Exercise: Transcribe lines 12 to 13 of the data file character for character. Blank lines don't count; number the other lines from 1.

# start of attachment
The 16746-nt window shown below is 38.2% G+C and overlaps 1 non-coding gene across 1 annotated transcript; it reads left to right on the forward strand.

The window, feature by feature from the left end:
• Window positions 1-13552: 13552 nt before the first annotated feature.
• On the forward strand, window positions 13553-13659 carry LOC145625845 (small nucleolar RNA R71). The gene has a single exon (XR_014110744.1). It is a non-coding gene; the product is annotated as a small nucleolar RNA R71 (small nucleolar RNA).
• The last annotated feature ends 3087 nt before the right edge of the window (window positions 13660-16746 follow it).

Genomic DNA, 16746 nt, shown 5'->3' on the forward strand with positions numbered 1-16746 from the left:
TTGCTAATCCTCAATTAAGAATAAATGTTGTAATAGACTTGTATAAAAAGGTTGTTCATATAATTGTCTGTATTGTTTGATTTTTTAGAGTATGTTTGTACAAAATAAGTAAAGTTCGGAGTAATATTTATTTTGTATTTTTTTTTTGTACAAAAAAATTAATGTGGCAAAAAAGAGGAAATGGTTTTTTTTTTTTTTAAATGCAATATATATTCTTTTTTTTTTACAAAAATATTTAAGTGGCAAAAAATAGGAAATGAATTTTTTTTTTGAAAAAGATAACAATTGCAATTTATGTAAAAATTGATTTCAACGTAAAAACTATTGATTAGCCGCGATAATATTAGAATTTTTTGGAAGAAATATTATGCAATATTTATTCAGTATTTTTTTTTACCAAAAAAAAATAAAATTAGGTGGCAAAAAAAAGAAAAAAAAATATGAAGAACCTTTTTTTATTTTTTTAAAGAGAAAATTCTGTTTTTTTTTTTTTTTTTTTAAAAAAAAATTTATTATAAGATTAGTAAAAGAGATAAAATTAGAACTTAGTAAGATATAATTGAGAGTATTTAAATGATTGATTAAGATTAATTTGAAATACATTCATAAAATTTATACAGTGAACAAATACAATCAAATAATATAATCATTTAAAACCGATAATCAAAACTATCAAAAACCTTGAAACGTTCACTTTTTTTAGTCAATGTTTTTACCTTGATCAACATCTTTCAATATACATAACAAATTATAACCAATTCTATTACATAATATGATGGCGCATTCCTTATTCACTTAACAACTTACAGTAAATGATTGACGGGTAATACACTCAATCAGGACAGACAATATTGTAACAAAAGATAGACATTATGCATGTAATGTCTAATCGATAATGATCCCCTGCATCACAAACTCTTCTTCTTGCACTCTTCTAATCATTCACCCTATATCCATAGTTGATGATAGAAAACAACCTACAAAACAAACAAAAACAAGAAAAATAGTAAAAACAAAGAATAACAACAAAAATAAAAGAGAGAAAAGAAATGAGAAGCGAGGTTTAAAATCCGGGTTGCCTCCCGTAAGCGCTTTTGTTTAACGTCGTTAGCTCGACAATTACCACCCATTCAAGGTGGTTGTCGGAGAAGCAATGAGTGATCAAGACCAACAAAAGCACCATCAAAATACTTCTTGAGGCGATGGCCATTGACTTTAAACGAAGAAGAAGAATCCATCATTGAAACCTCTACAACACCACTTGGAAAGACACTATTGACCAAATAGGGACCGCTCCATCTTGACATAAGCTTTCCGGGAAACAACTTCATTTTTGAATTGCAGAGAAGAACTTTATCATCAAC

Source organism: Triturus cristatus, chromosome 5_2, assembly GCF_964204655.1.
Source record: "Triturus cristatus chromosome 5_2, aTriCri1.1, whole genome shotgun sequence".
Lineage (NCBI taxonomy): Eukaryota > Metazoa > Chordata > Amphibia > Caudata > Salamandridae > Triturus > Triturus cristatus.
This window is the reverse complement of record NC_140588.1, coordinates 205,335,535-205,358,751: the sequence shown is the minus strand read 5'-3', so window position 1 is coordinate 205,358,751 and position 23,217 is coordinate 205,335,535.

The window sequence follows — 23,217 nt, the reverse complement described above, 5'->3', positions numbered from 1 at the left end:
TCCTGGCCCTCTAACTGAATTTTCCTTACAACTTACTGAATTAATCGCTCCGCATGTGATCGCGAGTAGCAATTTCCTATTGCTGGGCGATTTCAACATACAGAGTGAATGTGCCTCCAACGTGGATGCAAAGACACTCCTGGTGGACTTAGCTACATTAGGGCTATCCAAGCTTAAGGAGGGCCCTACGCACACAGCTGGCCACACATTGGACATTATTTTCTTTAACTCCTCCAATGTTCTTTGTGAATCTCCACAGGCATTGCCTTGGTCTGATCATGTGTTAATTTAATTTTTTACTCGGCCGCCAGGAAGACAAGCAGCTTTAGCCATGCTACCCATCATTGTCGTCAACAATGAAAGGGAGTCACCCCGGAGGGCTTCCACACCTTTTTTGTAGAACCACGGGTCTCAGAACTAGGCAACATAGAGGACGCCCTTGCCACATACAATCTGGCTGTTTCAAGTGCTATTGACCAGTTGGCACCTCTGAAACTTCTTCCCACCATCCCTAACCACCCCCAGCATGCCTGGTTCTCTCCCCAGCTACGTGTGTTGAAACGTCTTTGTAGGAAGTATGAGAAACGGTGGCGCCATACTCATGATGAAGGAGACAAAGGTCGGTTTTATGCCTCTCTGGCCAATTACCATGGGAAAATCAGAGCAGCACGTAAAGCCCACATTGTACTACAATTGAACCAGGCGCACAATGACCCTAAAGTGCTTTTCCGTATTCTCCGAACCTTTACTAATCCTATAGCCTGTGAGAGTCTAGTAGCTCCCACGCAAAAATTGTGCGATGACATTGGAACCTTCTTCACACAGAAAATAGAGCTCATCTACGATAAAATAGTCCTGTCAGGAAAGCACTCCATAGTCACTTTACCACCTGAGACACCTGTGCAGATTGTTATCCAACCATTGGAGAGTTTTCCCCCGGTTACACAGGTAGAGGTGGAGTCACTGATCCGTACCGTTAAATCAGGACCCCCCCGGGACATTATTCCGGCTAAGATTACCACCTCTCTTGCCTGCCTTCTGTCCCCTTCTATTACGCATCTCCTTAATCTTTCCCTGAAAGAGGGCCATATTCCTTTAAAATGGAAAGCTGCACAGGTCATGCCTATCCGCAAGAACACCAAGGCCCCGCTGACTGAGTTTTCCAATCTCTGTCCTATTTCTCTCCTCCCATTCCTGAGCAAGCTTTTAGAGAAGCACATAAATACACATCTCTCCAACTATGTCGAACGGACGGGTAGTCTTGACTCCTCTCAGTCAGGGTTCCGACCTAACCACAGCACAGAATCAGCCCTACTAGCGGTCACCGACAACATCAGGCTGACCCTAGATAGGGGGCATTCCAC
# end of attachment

The window sequence follows — 23,217 nt, the reverse complement described above, 5'->3', positions numbered from 1 at the left end:
TCCTGGCCCTCTAACTGAATTTTCCTTACAACTTACTGAATTAATCGCTCCGCATGTGATCGCGAGTAGCAATTTCCTATTGCTGGGCGATTTCAACATACAGAGTGAATGTGCCTCCAACGTGGATGCAAAGACACTCCTGGTGGACTTAGCTACATTAGGGCTATCCAAGCTTAAGGAGGGCCCTACGCACACAGCTGGCCACACATTGGACATTATTTTCTTTAACTCCTCCAATGTTCTTTGTGAATCTCCACAGGCATTGCCTTGGTCTGATCATGTGTTAATTTAATTTTTTACTCGGCCGCCAGGAAGACAAGCAGCTTTAGCCATGCTACCCATCATTGTCGTCAACAATGAAAGGGAGTCACCCCGGAGGGCTTCCACACCTTTTTTGTAGAACCACGGGTCTCAGAACTAGGCAACATAGAGGACGCCCTTGCCACATACAATCTGGCTGTTTCAAGTGCTATTGACCAGTTGGCACCTCTGAAACTTCTTCCCACCATCCCTAACCACCCCCAGCATGCCTGGTTCTCTCCCCAGCTACGTGTGTTGAAACGTCTTTGTAGGAAGTATGAGAAACGGTGGCGCCATACTCATGATGAAGGAGACAAAGGTCGGTTTTATGCCTCTCTGGCCAATTACCATGGGAAAATCAGAGCAGCACGTAAAGCCCACATTGTACTACAATTGAACCAGGCGCACAATGACCCTAAAGTGCTTTTCCGTATTCTCCGAACCTTTACTAATCCTATAGCCTGTGAGAGTCTAGTAGCTCCCACGCAAAAATTGTGCGATGACATTGGAACCTTCTTCACACAGAAAATAGAGCTCATCTACGATAAAATAGTCCTGTCAGGAAAGCACTCCATAGTCACTTTACCACCTGAGACACCTGTGCAGATTGTTATCCAACCATTGGAGAGTTTTCCCCCGGTTACACAGGTAGAGGTGGAGTCACTGATCCGTACCGTTAAATCAGGACCCCCCCGGGACATTATTCCGGCTAAGATTACCACCTCTCTTGCCTGCCTTCTGTCCCCTTCTATTACGCATCTCCTTAATCTTTCCCTGAAAGAGGGCCATATTCCTTTAAAATGGAAAGCTGCACAGGTCATGCCTATCCGCAAGAACACCAAGGCCCCGCTGACTGAGTTTTCCAATCTCTGTCCTATTTCTCTCCTCCCATTCCTGAGCAAGCTTTTAGAGAAGCACATAAATACACATCTCTCCAACTATGTCGAACGGACGGGTAGTCTTGACTCCTCTCAGTCAGGGTTCCGACCTAACCACAGCACAGAATCAGCCCTACTAGCGGTCACCGACAACATCAGGCTGACCCTAGATAGGGGGCATTCCAC